Analysis of pain content in nursing textbooks

Betty Ferrell, Rose Virani, Marcia Grant, April Vallerand, Margo McCaffery

Research output: Contribution to journalArticlepeer-review

Abstract

This paper reports on one goal of a project designed to improve end-of-life (EOL) care in nursing education. The goal was to improve the content regarding pain and EOL care included in major nursing textbooks. A descriptive study used content analysis of 50 textbooks selected from a potential of over 700 texts used in nursing education. The 50 texts included 45,683 pages. The text review was conducted using an analysis framework and included content analysis as well as quantification of the content present in the texts. While pain was the most common topic in the texts, the 248 pages of pain content represents only 0.5% of total text content. All nine areas of EOL content (902 pages) comprised only 2% of overall text. Particular weaknesses in the review of pain content were recognized in pharmacologic management of pain. In summary, nursing texts have limited content on pain. Increased attention to this area is essential to prepare nurses to care for patients at the end of life. Copyright (C) 2000 U.S. Cancer Pain Relief Committee.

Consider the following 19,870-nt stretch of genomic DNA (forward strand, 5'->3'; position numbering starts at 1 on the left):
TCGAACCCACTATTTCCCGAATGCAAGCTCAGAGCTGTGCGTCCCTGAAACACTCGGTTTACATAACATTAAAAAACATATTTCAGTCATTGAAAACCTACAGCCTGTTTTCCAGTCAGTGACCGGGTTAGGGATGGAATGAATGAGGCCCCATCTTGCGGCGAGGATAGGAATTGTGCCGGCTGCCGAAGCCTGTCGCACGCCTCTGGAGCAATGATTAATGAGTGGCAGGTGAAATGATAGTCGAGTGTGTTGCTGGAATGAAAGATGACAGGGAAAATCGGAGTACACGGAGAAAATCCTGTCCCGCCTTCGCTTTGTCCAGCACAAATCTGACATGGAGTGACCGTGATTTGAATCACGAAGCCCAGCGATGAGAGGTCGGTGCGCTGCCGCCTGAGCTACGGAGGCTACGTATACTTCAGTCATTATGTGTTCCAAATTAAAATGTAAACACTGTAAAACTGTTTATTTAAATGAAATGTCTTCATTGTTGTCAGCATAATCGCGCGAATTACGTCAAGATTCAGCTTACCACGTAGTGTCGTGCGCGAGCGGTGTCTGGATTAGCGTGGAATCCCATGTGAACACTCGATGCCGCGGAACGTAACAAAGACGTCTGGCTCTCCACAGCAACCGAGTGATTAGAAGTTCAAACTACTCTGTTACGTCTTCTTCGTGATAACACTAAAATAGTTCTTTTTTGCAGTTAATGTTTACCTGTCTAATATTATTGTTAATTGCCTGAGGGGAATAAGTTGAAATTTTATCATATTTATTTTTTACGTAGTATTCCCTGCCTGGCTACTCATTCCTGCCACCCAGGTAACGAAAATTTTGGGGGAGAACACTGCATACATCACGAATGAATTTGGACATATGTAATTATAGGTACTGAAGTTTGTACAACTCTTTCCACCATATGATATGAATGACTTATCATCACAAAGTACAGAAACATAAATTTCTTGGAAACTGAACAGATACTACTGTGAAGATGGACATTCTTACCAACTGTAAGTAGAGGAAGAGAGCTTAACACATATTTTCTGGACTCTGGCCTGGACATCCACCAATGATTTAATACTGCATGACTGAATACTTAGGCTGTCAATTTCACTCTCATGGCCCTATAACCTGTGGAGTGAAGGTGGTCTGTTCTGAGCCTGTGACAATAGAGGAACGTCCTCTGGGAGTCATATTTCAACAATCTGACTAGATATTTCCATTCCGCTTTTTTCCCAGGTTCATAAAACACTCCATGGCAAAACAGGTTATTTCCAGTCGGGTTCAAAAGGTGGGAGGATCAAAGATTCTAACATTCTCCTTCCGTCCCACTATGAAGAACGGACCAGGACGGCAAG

Original languageEnglish (US)
Pages (from-to)216-228
Number of pages13
JournalJournal of Pain and Symptom Management
Volume19
Issue number3
DOIs
StatePublished - Mar 2000

Keywords

  • Nursing education
  • Pain
  • Pain education
  • Textbooks

ASJC Scopus subject areas

  • Nursing(all)
  • Clinical Neurology
  • Anesthesiology and Pain Medicine

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